An explanation as to what extent the designer's freedom test can be used by a court acting as a normal consumer is provided in article 17.5 of the Draft. This norm stipulates that, if the designer has much design freedom, usually it is not easy for the common consumer to notice small differences between designs. If the designer does not have much design freedom, it is easier for a common consumer to notice small differences between designs. To a close look, this seems to repeat what the Court had already elaborated in the 2010 Honda decision, but with more ambiguity. The provision does not tell in fact what test a judge is supposed to use when determining the designer's freedom and how to adapt it to the standard of the "normal consumer". Based on the above provision and without certain boundaries a judge may let the normal consumer act as a common designer (the second requires also technical knowledge which we cannot require from the former), thus unlawfully mixing the two standards, thus making infringement establishment very difficult if not impossible. The provisions in the 2013 Opinions of the Beijing Higher Court in this respect seem again to be more detailed and less ambiguous in that they specifically define the design freedom based on the objective and observable product design history and development. In this way the judge has a clear indication of where to go to find needed information to assess designer's freedom within given boundaries and based on information which are abstractly available to the "normal consumer" as well (for example the photos of the shape evolution of a certain kind of SUV vehicle, iron board, toy bicycle etc.).
Again, the Supreme People's Court should rethink the formulation of articles 17.4 and 17.5 in the direction indicated in the Opinions of the Beijing Higher Court, which appear to be clearer by setting objective tests and boundaries recognizable by the "normal consumer".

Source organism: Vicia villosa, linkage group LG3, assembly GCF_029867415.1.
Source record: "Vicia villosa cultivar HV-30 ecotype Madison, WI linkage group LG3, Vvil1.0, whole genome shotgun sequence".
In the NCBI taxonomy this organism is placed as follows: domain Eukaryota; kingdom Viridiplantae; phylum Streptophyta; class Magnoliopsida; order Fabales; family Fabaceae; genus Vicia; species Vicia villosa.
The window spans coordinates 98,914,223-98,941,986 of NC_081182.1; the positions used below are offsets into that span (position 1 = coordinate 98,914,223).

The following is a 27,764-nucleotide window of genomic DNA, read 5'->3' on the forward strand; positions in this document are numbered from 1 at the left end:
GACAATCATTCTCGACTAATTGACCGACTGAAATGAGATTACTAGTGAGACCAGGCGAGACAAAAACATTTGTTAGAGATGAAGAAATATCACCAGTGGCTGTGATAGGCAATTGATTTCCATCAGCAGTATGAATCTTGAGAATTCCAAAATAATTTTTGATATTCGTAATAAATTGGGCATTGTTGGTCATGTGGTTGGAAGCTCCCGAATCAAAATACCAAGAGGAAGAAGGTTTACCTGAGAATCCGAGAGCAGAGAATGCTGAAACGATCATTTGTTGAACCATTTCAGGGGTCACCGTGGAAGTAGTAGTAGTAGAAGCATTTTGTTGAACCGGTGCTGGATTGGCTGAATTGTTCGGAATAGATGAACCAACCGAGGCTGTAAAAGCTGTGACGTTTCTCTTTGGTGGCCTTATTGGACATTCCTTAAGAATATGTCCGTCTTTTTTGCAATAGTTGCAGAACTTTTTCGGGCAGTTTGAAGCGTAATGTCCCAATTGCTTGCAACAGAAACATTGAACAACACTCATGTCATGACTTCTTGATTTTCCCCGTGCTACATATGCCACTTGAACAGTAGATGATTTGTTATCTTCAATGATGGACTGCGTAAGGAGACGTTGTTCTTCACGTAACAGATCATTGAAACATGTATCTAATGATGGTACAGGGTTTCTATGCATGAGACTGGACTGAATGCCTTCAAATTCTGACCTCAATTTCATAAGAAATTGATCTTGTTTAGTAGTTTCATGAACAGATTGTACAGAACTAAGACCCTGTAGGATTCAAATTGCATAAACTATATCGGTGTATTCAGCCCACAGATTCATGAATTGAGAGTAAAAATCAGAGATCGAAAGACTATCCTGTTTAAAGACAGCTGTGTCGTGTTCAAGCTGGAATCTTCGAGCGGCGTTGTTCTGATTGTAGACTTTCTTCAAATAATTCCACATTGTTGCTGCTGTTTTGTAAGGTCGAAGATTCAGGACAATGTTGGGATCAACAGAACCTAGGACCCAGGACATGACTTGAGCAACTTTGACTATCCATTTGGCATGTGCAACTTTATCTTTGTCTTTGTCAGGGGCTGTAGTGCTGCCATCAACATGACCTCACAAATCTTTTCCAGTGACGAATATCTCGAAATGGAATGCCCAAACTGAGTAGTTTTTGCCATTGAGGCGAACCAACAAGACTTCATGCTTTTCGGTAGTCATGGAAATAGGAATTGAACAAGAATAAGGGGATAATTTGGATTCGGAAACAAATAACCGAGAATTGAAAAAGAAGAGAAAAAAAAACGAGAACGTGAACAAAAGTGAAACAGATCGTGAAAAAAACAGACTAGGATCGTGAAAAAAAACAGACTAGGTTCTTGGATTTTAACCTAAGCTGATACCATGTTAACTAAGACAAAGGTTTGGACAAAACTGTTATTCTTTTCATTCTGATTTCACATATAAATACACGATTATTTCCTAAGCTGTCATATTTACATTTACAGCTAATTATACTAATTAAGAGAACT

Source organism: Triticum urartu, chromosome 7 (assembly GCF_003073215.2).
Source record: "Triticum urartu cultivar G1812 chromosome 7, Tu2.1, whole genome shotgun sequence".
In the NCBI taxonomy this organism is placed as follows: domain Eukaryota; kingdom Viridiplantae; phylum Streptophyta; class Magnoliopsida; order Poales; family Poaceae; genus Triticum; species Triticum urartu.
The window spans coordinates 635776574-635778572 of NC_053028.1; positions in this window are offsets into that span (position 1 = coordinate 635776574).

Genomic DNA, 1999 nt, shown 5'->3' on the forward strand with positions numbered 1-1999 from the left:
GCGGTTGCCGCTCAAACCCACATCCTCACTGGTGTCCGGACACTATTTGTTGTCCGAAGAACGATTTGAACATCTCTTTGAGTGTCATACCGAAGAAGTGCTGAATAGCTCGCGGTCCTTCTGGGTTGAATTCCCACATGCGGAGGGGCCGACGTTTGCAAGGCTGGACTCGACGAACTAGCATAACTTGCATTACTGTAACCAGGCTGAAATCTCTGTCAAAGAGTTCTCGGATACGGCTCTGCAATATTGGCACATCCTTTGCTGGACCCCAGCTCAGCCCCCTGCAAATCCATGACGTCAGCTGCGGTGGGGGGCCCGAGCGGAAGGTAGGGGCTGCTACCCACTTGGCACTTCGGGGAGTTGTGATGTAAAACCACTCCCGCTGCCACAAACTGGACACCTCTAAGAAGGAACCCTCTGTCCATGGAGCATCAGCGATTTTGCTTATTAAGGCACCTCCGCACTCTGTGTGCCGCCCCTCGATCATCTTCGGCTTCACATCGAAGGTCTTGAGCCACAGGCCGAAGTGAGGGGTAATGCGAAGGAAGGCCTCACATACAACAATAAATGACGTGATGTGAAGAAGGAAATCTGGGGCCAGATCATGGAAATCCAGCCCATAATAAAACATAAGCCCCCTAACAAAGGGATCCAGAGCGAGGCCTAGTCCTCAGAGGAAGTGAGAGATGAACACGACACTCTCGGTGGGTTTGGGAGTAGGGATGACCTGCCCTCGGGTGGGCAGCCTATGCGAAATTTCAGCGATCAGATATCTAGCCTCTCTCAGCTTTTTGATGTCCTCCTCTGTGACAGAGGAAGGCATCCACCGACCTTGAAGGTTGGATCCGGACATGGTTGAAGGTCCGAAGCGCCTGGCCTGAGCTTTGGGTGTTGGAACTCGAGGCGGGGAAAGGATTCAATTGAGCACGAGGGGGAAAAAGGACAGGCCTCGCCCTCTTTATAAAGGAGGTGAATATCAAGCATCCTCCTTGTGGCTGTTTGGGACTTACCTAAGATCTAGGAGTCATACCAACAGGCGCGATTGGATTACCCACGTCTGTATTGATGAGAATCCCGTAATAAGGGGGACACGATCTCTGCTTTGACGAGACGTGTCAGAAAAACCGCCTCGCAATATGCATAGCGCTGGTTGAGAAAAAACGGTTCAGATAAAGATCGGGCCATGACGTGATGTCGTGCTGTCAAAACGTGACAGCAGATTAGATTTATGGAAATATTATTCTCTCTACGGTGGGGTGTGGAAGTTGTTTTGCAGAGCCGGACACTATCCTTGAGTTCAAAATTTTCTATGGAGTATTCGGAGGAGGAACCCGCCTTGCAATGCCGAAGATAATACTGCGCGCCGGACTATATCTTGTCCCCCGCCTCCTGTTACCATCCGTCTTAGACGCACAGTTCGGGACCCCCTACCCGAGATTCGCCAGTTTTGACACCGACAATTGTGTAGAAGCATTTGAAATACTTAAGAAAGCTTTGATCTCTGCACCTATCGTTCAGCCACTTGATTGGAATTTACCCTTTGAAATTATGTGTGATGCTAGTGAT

3.2. Design of assembled products
In this case, the 2014 Draft is a confirmation of the Court's jurisprudence for such type of design patents in the last years9. In the case of design patents of a combination product, whereby there is only one option of assembly of such product, such as for instance an iron and its base, if the accused design is the same or similar to the overall design of the assembled product, the court shall confirm the infringement.
In case of a combination product without assembly or with more than one option of assembly, infringement is established only when the accused design is similar to the design of all components of the patent. If some of the components are not included in the accused design or are included but are different, the court will not establish the infringement, unless the design of the part of the components does not substantively affect the overall visual effects of all the components.
The Draft of the Supreme People's Court introduces in sum a number of relevant changes to the patent law as concerning design patent protection and infringement litigation. However, the wording of some of the proposed norms are not clear in light of the already existing provisions of the law and those set forth by the Supreme People's Court itself in the prior Interpretation of 2009 and in its jurisprudence as well as in light of other recent judicial interpretations such as the 2013 Opinions of the Beijing Higher Court. If the provisions analyzed in this article will not be changed or cancelled from the final text of the Interpretation, the benefit sought by such norms may be well overwhelmed by them creating new challenges to judicial consistency and certainty.